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Capitalism In One Word…As Defined By An (OWS) Activist & Free Marketeer

Updated on January 10, 2012

How do you define capitalism in one word? To an Occupy Wall Street (OWS) activist the word capitalism may conjure up images of an economic system of “give and take”—the capitalistic Gods “giveth” and the capitalistic Gods “taketh.” Why is it always the latter of the two that causes a mass apostate of young men/women to suddenly begin to impugn free market capitalist doctrines? If history, truly, does repeats itself, we’ve seen similar intractable groups emerge before in the late 60s and early 70s. What appears to be the driving force behind this generation’s grass-root movement is the same “five letter word” the activists—mostly situated in Zucotti Park encampments—would exclusively associate with Mr. Capitalism’s peril: greed. With such vast socio-inequalities in this country—i.e., the vast imbalance of wealth among the top 1 percent of income earner vis-à-vis the remaining 99 percent—the disgruntled socio-economical tirades, indeed, appears justified—but on what basis? Is it on the basis that hard-work, drive, initiative doesn’t supersede elitism, classism & nepotism? Is it on the basis that the free market capitalistic system has morphed itself into the problem and not the solution?

The Occupy Wall Street Movement...

The Occupy Wall Street protesters movement—as spear headed by both the anarchist and the extreme left-wing socialist utopian crowd—appears to be as much a study in mopish as it is in contrast: like my grandpaw use to say, “you ain’t got no time to be bitter towards the next man’s wealth, roll up your sleeves and hustle.” Maybe ‘ole grandpaw was on to something. As a hard working land owner—during the Great Depression—my grandpaw epitomized the notion of what it meant to be a budding capitalist in a sluggish economy. The thing that separate today’s nascent capitalist from yesteryear’s is this very same notion: the opportunity cost (the cost of a forgone alternative) of protesting, rabble rousing and nonconforming is forgone income working some type of labor-intensive job. Notice how the words “labor-intensive” are mentioned; namely, in a sluggish economy—a person who’s neither employed nor owns the factors of production (land, capital, labor)—is normally relegated to selling his/her labor to someone who does. A labor-intensive job is the direct consequence of an individual that hasn’t yet learned the art of playing the card game of capitalism with a full deck. The irony in all this newfound hoopla is the point at which the (OWS) protester’s antagonism becomes counterintuitive. Capitalism, as an economic system, represents nothing more than an ideology: the idea that individuals in an advanced economy are driven by this perverse desire for profit seeking is rooted in human nature; thereby the ideology becomes something larger than life itself. The (OWS) crowd is learning in an accelerated manner that it may be better to capitulate under capitalism than it is to castigate it.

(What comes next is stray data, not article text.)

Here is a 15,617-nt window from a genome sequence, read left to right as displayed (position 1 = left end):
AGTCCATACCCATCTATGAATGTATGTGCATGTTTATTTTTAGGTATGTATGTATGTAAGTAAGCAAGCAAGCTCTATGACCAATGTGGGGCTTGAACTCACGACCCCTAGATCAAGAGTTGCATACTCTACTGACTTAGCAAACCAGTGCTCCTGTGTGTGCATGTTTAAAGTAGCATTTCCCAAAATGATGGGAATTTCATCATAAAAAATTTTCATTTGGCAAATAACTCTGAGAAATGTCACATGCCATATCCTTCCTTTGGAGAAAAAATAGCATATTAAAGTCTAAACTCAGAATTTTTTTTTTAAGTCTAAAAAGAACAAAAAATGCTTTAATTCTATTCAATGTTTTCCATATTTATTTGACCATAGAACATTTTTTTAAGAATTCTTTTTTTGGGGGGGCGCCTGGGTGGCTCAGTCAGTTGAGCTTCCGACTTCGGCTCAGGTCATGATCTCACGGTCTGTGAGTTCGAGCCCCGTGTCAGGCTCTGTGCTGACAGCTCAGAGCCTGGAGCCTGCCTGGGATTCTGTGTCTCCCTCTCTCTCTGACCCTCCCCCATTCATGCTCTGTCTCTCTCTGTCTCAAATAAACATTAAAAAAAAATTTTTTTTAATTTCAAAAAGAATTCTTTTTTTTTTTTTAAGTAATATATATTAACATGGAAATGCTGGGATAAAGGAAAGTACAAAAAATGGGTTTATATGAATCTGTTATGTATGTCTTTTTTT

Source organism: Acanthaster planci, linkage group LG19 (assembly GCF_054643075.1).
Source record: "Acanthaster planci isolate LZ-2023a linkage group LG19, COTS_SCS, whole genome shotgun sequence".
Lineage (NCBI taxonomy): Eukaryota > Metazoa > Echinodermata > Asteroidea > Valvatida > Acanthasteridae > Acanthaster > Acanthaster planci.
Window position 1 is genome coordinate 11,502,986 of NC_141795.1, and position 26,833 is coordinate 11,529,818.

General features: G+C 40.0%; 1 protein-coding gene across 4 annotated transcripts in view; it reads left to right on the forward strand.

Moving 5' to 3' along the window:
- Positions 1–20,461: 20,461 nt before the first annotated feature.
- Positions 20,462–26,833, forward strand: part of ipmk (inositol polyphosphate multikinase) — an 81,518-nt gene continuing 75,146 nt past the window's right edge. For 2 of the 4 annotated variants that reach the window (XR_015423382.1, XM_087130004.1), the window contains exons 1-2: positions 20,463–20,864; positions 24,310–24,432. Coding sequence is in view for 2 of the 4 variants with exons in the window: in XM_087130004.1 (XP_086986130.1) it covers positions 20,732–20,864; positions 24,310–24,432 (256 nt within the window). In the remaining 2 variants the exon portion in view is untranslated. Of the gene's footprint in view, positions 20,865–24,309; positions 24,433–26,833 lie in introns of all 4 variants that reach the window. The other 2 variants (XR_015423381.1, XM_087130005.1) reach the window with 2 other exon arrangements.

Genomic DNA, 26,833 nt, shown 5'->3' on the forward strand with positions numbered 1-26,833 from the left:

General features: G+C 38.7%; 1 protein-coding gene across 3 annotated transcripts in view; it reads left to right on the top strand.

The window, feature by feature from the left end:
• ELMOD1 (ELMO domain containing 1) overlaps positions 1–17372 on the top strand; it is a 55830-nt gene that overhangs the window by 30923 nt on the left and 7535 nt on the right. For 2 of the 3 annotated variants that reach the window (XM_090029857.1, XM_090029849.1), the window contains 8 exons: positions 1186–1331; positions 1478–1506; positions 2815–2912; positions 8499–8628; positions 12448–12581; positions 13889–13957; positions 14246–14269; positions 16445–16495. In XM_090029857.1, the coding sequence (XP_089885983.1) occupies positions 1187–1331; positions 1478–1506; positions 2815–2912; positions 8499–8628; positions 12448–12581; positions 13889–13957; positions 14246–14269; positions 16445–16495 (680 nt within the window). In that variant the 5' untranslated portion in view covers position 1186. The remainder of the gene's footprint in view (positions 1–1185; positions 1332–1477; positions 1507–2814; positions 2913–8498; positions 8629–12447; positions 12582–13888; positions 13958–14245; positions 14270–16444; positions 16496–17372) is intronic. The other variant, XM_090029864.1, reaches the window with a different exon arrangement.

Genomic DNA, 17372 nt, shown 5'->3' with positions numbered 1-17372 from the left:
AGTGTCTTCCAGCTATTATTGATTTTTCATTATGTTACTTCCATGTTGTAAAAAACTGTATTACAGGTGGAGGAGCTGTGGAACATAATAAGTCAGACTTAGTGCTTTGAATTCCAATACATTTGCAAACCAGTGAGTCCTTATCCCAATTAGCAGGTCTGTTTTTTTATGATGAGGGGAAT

A Free Marketeer’s Definition of Capitalism...

Capitalism is just what the Latin word caput (meaning head or individual) implies: it’s every individual(s) looking out for his/her own self-interest, “you go for yours, I’ll damn sure go for mine,” has been the 21st century version of it at least. Is it fair? No! But it wasn’t intended to be: the part that’s “unfair” about it—a.k.a, corporate greed, socio-economic imbalances, wealth distribution, plutocratic rule, etc—isn’t the workings of pure laissez faire market capitalism anyways. If you’ve read any of my previous hubs, you’d know how critical I am of the Federal Reserve and its illogical monetary policies: these same illogical policies trickled down to Corporate America during the bank bailout boom of 2008-2009 thereby corroborating the myth that capitalism—as an economic system—is based on corporate greed. Today’s Americans, (OWS) protesters, alike, aren’t in the dark anymore—bestowed with this generation’s technological gifts at hand—they’ve witnessed, first hand, how “big gov.” dished out moral hazards like it was a bad cold. In economics, a moral hazard arises when an incentive for taking responsibility for one’s bad deeds are removed. In a nutshell, it appears the government has allowed certain individuals/institutions to do things in the macro-economy with impunity—thus, issuing a license to dupe, defraud and steal from the American tax payers to the point of no resolve. So if the Fed dished out moral hazards to Corporate America, where does that leave the (OWS) crowd? It could be argued that “big gov.” has been setting bad precedent in this country for so long, that grass root movements like (OWS) have been long over due.

In conclusion, contrary to what most (OWS) protesters have been indoctrinated, capitalism isn’t a zero-sum game where one person wins and the other person loses. Capitalism, for better or worse, on many occasions rewards people who “just try,” thus as a system of economics—as oppose to the antithesis in socialism—capitalism writes like a story of human determination—i,e, the spirit within that never surrenders.


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